Lum grew up in the Dunbar house behind which he’s now building the laneway house for about $270,000, and he’s really excited to get the keys.
“I love it. It’s absolutely fantastic — it’s a beautiful, small house,” Lum said of the two-bedroom home in his parents’ backyard.
Michael Lyons, vice-president of marketing for Smallworks, a builder of laneway homes in Vancouver, said that at least half of his customers are building these small houses at the back of their lots for the next generation.
“They can’t afford to buy in the neighbourhood where they grew up. People want to stay close to their family,” he said.
The cost to build a laneway home averages between $250,000 and $270,000; that price includes preconstruction costs of $11,500, excavation and site work of about $30,000 to $35,000 and another $175,000 to $200,000 for the construction, Lyons said. “By the time the dust has settled, you’re in the $250,000 to $270,000 range.”

“With the benchmark price for all residential properties in Greater Vancouver sitting at $679,000 and housing affordability a significant problem in the Lower Mainland, a laneway house could be considered a bargain.”

“We made a decision to support laneway homes as a way to make home ownership more affordable and also to build up the city’s rental stock,” said Colin Lawrence, mortgage development manager at Vancity.

The next generation can get the financing themselves and pay the mortgage, Lyons said, adding that right now a laneway house adds about $300,000 to the value of a property.
For homeowners looking for rental income, a laneway home would also be a good investment.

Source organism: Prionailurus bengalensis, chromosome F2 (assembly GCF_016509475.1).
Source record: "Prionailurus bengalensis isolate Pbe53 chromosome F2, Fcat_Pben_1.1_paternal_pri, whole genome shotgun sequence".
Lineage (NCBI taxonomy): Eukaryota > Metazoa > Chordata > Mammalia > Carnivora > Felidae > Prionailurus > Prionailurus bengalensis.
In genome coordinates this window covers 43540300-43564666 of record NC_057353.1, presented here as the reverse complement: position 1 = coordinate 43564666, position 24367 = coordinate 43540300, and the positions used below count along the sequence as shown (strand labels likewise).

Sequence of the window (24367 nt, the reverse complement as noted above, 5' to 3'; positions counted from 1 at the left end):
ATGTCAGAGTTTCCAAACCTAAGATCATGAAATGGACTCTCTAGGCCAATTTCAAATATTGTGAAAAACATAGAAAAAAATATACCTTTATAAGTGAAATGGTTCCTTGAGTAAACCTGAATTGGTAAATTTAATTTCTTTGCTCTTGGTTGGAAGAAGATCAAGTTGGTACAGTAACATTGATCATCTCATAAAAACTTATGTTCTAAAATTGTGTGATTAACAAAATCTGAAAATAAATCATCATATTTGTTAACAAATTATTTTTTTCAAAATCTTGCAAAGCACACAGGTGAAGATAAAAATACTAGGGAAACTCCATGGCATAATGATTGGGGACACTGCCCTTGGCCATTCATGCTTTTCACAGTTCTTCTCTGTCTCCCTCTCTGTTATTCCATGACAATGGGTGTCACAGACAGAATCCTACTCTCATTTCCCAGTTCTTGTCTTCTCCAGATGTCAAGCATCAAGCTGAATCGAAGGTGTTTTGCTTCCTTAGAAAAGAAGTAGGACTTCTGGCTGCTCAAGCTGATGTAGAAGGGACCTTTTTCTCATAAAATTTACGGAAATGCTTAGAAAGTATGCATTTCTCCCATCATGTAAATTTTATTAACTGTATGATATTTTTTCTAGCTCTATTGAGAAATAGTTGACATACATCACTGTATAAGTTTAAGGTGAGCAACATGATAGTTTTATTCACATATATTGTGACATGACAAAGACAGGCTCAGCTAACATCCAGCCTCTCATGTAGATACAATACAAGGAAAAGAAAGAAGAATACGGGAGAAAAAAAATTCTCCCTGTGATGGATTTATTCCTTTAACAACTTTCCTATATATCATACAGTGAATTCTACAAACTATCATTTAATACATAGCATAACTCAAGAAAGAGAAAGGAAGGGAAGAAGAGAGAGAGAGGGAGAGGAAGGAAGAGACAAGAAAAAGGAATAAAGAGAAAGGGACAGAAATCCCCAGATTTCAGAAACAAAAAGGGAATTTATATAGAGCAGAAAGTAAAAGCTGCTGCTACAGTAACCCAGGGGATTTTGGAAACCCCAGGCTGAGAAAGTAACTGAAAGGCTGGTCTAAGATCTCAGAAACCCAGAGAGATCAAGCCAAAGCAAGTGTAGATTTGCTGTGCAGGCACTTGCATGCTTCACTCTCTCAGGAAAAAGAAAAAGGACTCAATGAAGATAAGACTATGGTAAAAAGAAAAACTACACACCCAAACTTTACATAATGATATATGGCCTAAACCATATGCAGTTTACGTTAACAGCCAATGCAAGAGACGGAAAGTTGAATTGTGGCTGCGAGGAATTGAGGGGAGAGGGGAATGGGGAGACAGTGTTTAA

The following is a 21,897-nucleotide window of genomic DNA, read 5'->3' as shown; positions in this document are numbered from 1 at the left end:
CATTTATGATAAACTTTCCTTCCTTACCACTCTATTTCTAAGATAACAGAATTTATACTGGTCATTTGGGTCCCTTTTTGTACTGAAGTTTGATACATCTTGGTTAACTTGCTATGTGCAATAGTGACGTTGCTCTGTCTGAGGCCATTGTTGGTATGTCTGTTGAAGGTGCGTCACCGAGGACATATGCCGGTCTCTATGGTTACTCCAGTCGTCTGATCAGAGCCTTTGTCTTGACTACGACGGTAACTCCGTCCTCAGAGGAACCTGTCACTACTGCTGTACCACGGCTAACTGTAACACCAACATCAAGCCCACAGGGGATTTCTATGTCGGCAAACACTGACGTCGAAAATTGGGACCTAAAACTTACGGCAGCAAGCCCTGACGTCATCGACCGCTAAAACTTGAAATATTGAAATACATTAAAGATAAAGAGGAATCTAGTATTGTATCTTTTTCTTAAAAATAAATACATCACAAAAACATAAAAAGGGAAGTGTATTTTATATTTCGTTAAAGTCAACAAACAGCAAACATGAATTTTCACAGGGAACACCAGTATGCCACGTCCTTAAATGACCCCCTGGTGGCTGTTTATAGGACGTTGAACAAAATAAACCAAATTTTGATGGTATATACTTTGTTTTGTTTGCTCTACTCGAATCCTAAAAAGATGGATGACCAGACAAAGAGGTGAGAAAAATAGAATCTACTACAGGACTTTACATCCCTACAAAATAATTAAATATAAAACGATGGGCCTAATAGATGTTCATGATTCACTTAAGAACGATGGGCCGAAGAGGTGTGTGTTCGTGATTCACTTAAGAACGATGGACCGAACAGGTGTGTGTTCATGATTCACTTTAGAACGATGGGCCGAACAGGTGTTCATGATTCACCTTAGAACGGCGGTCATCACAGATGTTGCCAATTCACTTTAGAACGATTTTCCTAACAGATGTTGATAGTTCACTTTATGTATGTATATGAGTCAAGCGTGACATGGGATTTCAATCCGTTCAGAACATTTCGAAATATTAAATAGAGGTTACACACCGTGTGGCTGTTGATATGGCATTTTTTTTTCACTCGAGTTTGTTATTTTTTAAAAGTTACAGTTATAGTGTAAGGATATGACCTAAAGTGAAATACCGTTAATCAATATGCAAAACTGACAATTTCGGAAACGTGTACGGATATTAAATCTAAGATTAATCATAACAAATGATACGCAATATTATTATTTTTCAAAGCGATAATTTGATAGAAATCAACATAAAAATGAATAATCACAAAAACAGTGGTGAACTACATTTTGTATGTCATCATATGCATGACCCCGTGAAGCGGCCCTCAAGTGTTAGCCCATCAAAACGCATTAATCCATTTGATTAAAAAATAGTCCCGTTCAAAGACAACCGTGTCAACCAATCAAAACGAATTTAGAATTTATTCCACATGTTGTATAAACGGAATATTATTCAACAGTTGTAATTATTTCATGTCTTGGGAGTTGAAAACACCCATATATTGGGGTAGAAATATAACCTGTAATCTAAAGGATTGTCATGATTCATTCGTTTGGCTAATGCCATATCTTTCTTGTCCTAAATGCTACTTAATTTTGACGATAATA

The mortgage on $250,000 would cost about $1,200 a month, Lyons said, but laneway homes can rent out for as much as $2,000 a month on the west side, or $1,700 a month on the east side.
“Basement suites are renting out for $1,600 or $1,700 a month for a two bedroom on the west side of Vancouver,” he said. “It’s not surprising that a detached house — where you don’t have to live below someone with their kids running around or playing piano above your head — would rent for more.
“You’ve got lots of light, you’ve got two floors and you’ve got two bathrooms. Of course it’s going to be valuable.”

– from ‘Laneway eases path to ownership’, Vancouver Sun, 7 May 2012 [hat-tip Yalie at vci]

All part of the ‘This Is Vancouver; Accept Less For More’ ethos.
We dare anybody to attempt to justify the $270K cost for that structure, sans land costs.
Entire actual houses cost that or less all over the continent.
We’ve collectively gone completely insane.
Group hysteria. Emperor. Clothes.
And it goes without saying that the vast majority of these 500sqft structures will be built with ‘equity’ ‘extracted’ from the fantasy value of the main house, via HELOC.
“Adds about $300,000 to the value of a property”?
Let’s talk once “the dust has settled”.
– vreaa